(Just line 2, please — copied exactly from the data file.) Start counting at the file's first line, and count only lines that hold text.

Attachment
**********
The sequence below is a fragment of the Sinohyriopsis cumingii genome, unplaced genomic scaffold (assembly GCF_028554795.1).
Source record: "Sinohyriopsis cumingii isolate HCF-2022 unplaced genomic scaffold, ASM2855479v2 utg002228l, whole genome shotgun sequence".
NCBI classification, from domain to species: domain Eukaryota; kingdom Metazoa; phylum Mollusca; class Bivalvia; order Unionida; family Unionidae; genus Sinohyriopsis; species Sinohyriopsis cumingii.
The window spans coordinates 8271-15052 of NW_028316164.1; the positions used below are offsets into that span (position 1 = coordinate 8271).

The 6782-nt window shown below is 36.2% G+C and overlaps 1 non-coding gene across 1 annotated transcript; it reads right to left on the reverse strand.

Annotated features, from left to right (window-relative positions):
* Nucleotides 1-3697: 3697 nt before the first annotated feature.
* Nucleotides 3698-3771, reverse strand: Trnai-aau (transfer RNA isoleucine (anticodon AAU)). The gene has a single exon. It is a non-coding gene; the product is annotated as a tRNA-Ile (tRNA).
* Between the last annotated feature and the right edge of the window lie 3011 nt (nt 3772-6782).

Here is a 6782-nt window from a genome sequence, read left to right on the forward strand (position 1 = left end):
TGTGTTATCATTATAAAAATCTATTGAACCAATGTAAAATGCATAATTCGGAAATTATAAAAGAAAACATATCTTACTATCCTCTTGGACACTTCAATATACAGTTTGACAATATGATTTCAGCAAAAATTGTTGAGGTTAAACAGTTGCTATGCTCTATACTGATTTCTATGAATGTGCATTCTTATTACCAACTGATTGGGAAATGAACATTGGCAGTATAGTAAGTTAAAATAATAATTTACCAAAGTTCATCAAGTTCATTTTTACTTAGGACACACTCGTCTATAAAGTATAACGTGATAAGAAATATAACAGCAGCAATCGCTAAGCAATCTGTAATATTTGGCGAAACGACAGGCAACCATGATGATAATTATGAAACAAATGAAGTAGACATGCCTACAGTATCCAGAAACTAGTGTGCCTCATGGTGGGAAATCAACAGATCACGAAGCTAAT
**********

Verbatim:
Source record: "Sinohyriopsis cumingii isolate HCF-2022 unplaced genomic scaffold, ASM2855479v2 utg002228l, whole genome shotgun sequence".